• Essential Question: How could there be different explanations of the same event in history?
How the Native Americans Lived
Using models, artifacts and replicas, students will learn about Native American life a long the Delaware before Europeans arrived. Tools, hunting weapons, clothing and shelters will be discussed during the session. Native life will be compared and contrasted to the way we live today.
After demonstrating how Lenapes made items from natural resources, such as shells, bones, sinew and stones, as well as clothing and shelters, students will have some hands-on activities such as grinding corn.

Grade Level: 3-5
Length of Time: 60 minutes
Standards:

  • History Standard Four: Students will develop historical knowledge of major Events and phenomena in world, United States, and Delaware history.

African American and Underground Railroad History

Follow the Drinking Gourd
This program introduces the Underground Railroad to young students using the book Follow the Drinking Gourd. Students use a felt board and figures to illustrate run-away slaves following the North Star. Students complete a star chart activity.

Grade Level: K-3
Length of Time: 30 minutes
Standards:

  • History Standard Four:Students will develop historical knowledge of major events and phenomena in the world, United State, and Delaware history.
Flight to Freedom on the Underground Railroad: Emeline’s Journey
An interactive overview of slavery and abolition in Delaware told through the compelling story of enslaved Emeline Hawkins and her family, and their escape for freedom on the Underground Railroad.

Grade Level: 4-12
Length of Time: 30 minutes
Standards:

  • History Standard One 4-5a: Students will study historical events and persons within a given time-frame in order to create a chronology and identify related cause and effect factors.
    • Essential Question: To what extent does one event always lead to another event?
  • History Standard Three 4-5a: Students will explain why historical accounts of the same events sometimes differ and will relate this explanation to the evidence presented or the point-of-view of the author.
    • Essential Question: How could there be different explanations of the same event in history?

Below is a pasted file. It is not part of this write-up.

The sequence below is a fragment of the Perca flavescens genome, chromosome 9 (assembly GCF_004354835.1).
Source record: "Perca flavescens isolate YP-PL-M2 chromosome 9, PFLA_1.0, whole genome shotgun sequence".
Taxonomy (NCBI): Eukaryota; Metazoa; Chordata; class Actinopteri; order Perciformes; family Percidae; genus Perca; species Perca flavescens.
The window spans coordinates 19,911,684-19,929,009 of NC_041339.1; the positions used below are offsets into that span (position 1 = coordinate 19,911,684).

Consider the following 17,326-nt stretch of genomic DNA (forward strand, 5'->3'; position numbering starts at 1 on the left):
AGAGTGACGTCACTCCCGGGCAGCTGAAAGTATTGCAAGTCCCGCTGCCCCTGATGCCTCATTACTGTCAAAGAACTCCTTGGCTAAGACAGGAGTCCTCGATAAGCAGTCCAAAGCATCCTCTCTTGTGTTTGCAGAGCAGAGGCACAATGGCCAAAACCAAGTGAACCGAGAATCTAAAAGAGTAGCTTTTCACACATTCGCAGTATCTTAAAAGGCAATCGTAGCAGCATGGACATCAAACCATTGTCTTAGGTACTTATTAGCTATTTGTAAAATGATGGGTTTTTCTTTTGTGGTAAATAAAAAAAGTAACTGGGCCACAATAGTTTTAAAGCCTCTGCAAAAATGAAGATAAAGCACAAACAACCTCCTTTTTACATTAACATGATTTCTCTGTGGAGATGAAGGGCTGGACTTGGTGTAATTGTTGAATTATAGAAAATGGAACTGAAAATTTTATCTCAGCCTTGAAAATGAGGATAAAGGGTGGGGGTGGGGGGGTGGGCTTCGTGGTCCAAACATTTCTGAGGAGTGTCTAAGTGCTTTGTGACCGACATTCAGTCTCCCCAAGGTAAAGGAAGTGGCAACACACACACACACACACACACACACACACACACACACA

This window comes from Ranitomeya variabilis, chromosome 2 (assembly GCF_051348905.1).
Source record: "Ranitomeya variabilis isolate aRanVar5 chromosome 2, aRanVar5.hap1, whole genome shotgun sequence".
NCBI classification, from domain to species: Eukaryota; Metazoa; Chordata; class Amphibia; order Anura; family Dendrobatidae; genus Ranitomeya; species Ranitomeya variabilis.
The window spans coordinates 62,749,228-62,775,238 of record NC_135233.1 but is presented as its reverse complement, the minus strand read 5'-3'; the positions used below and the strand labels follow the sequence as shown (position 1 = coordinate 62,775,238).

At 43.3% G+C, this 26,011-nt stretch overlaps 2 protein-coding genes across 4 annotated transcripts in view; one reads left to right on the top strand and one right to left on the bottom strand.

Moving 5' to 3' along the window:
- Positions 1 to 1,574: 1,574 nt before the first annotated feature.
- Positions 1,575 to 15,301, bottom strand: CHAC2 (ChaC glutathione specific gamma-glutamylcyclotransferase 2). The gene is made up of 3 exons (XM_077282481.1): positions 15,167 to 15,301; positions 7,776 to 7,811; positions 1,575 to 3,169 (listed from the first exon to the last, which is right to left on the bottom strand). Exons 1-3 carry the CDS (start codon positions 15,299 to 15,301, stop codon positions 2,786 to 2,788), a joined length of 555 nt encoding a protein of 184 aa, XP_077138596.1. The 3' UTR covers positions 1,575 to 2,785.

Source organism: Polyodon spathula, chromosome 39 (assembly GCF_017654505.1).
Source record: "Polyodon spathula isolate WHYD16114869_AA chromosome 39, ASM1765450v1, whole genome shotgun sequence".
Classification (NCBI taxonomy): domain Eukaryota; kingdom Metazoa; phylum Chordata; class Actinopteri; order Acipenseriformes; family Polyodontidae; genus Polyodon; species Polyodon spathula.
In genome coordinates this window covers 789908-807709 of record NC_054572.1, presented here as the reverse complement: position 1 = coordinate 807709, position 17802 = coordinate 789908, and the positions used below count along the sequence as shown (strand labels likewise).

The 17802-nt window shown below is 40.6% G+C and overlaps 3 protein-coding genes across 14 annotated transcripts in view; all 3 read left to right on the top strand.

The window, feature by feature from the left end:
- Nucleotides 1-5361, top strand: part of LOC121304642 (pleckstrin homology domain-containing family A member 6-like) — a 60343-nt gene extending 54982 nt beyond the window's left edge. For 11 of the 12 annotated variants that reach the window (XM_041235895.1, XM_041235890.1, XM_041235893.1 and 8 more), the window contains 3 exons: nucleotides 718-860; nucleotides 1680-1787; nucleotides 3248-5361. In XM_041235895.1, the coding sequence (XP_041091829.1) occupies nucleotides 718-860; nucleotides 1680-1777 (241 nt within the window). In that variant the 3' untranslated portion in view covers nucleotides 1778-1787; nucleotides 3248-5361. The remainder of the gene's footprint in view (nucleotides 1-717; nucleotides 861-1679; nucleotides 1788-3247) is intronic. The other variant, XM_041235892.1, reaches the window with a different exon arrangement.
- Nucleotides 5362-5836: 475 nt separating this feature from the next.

• History Standard One 6-8a: Students will examine historical materials relating to a particular region, society, or theme; analyze change over time, and make logical interferences concerning cause and effect.
    • Essential Question: Is change inevitable?
    • Essential Question: To what extent does the past predict the future?
    • Essential Question: What’s the evidence for my conclusions?
  • History Standard One 9-12a: Students will analyze historical materials to trace the development of an idea or trend across space or over a prolonged period of time in order to explain patterns of historical continuity and change.
    • Essential Question: Were contemporary issues also problematic for past societies? Why are those issues difficult? Is there a pattern of continuity or change?
    • Essential Question: To what extent can we learn from studying historical responses to societal problems?
  • History Standard Four:Students will develop historical knowledge of major events and phenomena in world, United States, and Delaware history.
What Would You Take With You On The Underground Railroad?
Interactive UGRR program for students that can accompany the “Emeline’s Journey” tour or stand alone. Student choose item they would take with them if they were a runaway enslaved person.

Students have a variety of items from faux food, clothing, household goods, knives, Bible, toys, rope, cloth, tools and others representing items an enslaved person may own or have at their home all contained in a large basket. Each student chooses one item he/she thinks would be important to take or necessary for survival if they were running away . Students and guide discuss why they pick the item and its importance.

Law and Government

Rights, Rules, and Privileges
This program explores the differences between rights, rules, and privileges and the need for government and laws. Students have to determine if something is a right, a rule or a privilege.

Grade Level: 4-6
Length of Time: 30 minutes
Standards:

  • Civics Standard Three 4-6a:Students will understand that American citizens have distinct responsibilities (such as voting), rights (such as free speech and freedom of religion), and privileges (such as driving).
    • Essential Question: What is the nature of a privilege? What do you have to do to earn or lose a privilege?
    • Essential Question: What is the relationship between my rights and my responsibilities?
  • Civics Standard Three 4-6a:
    • Essential Question: Why are rights in the Bill of Rights important to American citizens?
    • Essential Question: To what extent are the rights of American citizens limited?
    • Essential Question: In what ways is the Bill of Rights applied in everyday life?
The 1787 Manslaughter Trial of William White
Students role play an historic adaptation of the Delaware manslaughter trial of William White. After hearing the witnesses, the jury will have to determine the guilt or innocence of Mr. White remembering that they do not have the benefits of modern forensics.

Grade Level: 4-6